Intel's Z87 chipset, designed for its next-generation Haswell processors, may have a bug in its USB 3.0 controller, a source has claimed.
Rumours point to a bug in Intel's upcoming Z87 chipset, designed for boards running the company's next-generation Haswell architecture processors, that cause some external hard drives to disappear during sleep mode.
According to an anonymous source with access to Z87 hardware speaking to Australian technology site PC & Tech Authority
, the initial C1 stepping of the chipset has a bug in its USB 3.0 controller that causes some models of external hard drive or flash drive to enter a standby mode from which it can't be programmatically woken.
The flaw, the site's source claims, triggers when the computer enters the S3 sleep mode - a suspend-to-RAM state in which the computer draws very little power while retaining all running applications and data. As expected, all connected storage devices enter a sleep state when the computer is in S3 - but not all of them wake up again when the computer returns to a running state. Due to the bug, it is claimed, some drives will remain disconnected until they are physically removed from their USB port and plugged back in - a process which will dismount and then re-mount the drive, potentially losing any files which were open at the time the computer entered sleep mode.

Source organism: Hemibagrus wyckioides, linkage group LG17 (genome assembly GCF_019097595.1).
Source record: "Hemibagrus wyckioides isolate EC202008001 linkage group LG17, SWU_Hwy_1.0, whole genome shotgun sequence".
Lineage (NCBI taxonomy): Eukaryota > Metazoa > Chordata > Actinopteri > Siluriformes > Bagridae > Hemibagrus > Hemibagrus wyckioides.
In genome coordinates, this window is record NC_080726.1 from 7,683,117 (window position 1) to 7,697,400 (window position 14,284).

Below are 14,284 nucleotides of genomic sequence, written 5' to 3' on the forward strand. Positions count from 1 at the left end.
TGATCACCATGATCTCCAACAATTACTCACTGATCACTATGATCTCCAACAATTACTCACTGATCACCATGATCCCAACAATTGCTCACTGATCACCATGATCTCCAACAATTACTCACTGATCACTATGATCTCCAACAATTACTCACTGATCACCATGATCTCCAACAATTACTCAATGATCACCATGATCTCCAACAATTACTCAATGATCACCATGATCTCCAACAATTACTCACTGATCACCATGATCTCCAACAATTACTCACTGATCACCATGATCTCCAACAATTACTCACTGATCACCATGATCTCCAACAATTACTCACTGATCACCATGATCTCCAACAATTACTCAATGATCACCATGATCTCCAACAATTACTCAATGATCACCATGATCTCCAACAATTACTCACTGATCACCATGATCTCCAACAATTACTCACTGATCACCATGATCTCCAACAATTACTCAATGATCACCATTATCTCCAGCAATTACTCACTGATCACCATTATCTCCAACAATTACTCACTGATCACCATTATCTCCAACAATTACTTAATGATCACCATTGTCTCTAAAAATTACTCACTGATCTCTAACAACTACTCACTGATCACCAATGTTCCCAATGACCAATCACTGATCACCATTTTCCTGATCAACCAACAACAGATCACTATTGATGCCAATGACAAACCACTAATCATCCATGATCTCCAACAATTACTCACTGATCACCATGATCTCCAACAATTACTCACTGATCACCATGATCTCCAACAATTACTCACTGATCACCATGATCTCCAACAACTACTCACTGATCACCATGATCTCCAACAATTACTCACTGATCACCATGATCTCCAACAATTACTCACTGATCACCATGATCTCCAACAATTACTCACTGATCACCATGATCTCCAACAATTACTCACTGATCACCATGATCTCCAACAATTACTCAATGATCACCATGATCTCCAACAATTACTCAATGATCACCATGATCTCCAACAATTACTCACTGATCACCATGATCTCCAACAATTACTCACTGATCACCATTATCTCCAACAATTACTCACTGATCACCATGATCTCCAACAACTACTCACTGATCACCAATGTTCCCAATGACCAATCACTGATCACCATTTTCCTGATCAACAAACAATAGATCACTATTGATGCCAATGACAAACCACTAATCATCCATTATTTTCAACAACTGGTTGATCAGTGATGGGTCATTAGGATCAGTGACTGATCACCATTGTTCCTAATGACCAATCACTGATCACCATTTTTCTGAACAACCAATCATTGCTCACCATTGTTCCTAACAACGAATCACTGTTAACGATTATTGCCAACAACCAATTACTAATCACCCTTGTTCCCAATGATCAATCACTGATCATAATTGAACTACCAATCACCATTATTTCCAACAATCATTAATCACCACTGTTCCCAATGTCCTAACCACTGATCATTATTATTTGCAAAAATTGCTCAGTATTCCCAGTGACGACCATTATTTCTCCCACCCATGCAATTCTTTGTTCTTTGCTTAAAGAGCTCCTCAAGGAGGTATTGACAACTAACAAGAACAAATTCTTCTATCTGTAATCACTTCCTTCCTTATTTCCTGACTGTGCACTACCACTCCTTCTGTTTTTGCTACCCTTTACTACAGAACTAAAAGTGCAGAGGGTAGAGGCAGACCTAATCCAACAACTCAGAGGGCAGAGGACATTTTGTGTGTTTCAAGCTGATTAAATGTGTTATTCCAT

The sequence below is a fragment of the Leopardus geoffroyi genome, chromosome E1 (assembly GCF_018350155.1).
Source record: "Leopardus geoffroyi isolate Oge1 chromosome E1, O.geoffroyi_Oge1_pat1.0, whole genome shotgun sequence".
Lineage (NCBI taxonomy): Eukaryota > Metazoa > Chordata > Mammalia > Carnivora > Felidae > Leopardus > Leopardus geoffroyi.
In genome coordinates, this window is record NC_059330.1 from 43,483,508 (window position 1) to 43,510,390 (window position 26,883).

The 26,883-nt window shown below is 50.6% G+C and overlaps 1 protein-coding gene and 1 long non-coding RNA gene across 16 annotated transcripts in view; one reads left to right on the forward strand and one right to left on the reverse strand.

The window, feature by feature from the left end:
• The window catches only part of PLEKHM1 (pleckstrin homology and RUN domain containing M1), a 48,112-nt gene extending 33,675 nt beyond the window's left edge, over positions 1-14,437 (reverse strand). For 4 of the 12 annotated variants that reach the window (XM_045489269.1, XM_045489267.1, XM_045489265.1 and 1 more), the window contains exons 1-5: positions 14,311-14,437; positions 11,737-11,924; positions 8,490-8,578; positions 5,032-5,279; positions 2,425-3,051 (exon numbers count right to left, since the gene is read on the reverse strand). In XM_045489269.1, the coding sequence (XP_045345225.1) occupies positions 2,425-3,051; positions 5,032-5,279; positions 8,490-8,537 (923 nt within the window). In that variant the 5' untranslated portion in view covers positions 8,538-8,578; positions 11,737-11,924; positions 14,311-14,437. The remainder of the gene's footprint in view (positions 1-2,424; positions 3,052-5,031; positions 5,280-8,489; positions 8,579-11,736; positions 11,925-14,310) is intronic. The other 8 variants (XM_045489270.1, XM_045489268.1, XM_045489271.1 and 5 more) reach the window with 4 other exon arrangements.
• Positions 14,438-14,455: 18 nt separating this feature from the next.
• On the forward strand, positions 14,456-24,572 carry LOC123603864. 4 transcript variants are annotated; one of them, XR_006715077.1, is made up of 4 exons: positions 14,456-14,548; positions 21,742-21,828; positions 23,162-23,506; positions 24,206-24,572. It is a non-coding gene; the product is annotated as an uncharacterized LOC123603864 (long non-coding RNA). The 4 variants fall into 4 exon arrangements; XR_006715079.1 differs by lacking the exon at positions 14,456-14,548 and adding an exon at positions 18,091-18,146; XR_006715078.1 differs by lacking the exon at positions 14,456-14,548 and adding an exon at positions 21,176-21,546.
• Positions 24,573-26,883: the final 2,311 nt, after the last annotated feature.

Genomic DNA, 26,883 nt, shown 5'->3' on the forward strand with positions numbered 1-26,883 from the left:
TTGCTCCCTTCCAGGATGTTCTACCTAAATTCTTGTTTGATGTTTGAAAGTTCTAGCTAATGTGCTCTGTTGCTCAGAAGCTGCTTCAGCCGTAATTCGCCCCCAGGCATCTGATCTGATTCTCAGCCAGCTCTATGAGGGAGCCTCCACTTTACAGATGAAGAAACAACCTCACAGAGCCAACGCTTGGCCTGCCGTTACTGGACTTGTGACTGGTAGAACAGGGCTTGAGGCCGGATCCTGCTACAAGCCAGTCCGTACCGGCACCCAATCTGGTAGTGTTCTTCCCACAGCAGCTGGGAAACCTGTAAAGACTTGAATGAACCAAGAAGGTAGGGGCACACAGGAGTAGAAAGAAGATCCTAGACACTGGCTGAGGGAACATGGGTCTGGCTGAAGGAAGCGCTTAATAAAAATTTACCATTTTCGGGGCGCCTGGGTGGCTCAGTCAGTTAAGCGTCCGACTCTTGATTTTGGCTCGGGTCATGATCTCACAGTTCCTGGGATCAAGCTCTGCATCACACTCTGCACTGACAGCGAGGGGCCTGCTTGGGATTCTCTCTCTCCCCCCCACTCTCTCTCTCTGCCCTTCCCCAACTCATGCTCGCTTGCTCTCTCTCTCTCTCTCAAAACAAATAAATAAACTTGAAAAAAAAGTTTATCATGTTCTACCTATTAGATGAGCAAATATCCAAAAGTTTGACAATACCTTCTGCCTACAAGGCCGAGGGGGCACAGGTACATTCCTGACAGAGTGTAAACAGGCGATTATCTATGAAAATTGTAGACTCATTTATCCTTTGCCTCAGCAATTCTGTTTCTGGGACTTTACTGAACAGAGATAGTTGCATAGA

It's not a serious flaw, to be sure, and a far cry from the design issue in Intel's Sandy Bridge SATA chipsets
that led to multiple manufacturers halting shipments of affected motherboards until the issue could be resolved with a new stepping. It's also unlikely to halt Intel's scheduled roadmap for the Haswell launch: as such a minor issue, and affecting as it does only selected external storage devices, it's likely Intel will ship the parts to its customers anyway while working to resolve the problem with a C2 stepping as quickly as possible.
That is, if the flaw exists at all: Intel, as is usual, has refused to comment on the matter, rebuffing the site's request for clarification with a brusque statement that it 'won't comment on NDA (Non-Disclosure Agreement) technical work we are doing,
' while stating that it is fully on-track for launching Haswell and its supporting motherboards.